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updated: 10/3/2012 2:16 PM

DuPage County's emergency HQ passes first test

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  • David Gervino, emergency management coordinator for DuPage County's Office of Homeland Security and Emergency Management, talks about radio capabilities of the new emergency operations center. In the radio room, county officials can communicate with police and fire departments throughout the state to coordinate the response to big emergencies.

       David Gervino, emergency management coordinator for DuPage County's Office of Homeland Security and Emergency Management, talks about radio capabilities of the new emergency operations center. In the radio room, county officials can communicate with police and fire departments throughout the state to coordinate the response to big emergencies.
    Scott Sanders | Staff Photographer

 
 

It didn't take long for the new headquarters of DuPage County's Office of Homeland Security and Emergency Management to be put to the test.

The roughly $1.5 million facility in Wheaton had been up and running just a couple months when a powerful July 1 storm left more than half the county without power.

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For five days, county officials and ComEd representatives worked together at the emergency operations center to respond to the outage and ensure that critical care facilities, including Central DuPage Hospital in Winfield, were made a priority in getting power restored.

On Tuesday, officials celebrated that successful collaboration during the center's grand opening ceremony.

"This state-of-the-art facility provides our staff with the cutting-edge technology to properly coordinate countywide response and recovery efforts from natural or man-made disasters," county board Chairman Dan Cronin said.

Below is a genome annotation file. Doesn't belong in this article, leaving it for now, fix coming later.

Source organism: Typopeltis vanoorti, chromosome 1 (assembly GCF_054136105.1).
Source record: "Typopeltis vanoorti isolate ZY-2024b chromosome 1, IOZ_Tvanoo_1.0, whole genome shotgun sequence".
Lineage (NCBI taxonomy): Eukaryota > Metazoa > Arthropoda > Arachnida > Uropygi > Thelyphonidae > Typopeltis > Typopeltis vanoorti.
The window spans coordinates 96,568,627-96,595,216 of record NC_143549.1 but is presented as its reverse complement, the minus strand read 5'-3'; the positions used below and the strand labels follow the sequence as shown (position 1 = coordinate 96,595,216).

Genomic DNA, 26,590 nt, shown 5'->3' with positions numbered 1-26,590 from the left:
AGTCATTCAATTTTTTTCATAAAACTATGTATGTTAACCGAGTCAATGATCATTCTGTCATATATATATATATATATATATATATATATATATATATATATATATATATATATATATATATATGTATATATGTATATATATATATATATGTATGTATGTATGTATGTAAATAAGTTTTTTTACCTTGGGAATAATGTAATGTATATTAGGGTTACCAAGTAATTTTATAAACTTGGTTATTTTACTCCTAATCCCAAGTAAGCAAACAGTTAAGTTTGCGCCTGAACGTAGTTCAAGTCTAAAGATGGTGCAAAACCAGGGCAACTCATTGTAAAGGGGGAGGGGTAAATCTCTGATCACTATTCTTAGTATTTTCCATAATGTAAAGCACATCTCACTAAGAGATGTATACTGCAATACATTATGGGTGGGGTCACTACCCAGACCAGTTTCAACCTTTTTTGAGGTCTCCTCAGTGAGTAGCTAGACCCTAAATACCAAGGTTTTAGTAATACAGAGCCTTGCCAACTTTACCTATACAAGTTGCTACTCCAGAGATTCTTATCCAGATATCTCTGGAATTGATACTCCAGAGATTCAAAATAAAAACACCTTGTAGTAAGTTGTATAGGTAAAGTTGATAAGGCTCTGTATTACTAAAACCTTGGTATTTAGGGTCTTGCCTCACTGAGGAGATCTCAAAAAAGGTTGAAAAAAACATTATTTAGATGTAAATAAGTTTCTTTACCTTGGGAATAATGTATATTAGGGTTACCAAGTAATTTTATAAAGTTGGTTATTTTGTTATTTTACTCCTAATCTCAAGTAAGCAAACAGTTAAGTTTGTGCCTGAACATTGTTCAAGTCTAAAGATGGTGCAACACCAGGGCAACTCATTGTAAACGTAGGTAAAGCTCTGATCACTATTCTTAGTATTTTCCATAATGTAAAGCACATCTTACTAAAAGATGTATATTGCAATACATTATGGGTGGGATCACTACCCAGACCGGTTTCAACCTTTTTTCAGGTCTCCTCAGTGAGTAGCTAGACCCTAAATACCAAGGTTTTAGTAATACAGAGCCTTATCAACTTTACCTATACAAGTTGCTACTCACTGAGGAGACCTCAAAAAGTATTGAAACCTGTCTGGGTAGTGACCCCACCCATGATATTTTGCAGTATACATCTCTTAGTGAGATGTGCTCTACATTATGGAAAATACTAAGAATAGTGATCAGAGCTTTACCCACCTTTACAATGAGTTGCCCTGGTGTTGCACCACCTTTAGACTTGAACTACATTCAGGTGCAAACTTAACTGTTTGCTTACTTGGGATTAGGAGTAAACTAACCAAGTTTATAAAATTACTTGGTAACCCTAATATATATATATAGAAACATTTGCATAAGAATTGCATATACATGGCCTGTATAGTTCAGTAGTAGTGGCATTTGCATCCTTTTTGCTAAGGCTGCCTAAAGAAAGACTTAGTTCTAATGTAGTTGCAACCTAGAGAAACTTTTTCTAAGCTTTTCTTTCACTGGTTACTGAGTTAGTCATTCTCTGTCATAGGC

Before converting about 10,000 square feet at the county's former youth home, the OEM department was housed in another building commonly referred to as the "bunker." Originally commissioned during the Cold War, the bunker was need of major repair when the county board decided to move the OEM department to its existing location.

"It allows us to do so many things that we physically couldn't do just because of the constraints of where we were," said OEM Director Norm Sturm, adding that the move was done in late May.

The county contributed about $330,000 to create the new location. Federal grant money paid for the rest of the renovation project.

In addition to having the technology needed to coordinate countywide emergency efforts, the facility has several classrooms and conference rooms.

Officials say that extra space is used when the OEM department hosts training sessions and meets with various agencies to prepare for preplanned events, such as the Ryder Cup.

"Ninety-five percent of what we do is before the emergency," Sturm said. "We can't prevent a tornado from coming though. But what we want to do is to make sure that communities are prepared to take of themselves and their neighbors."

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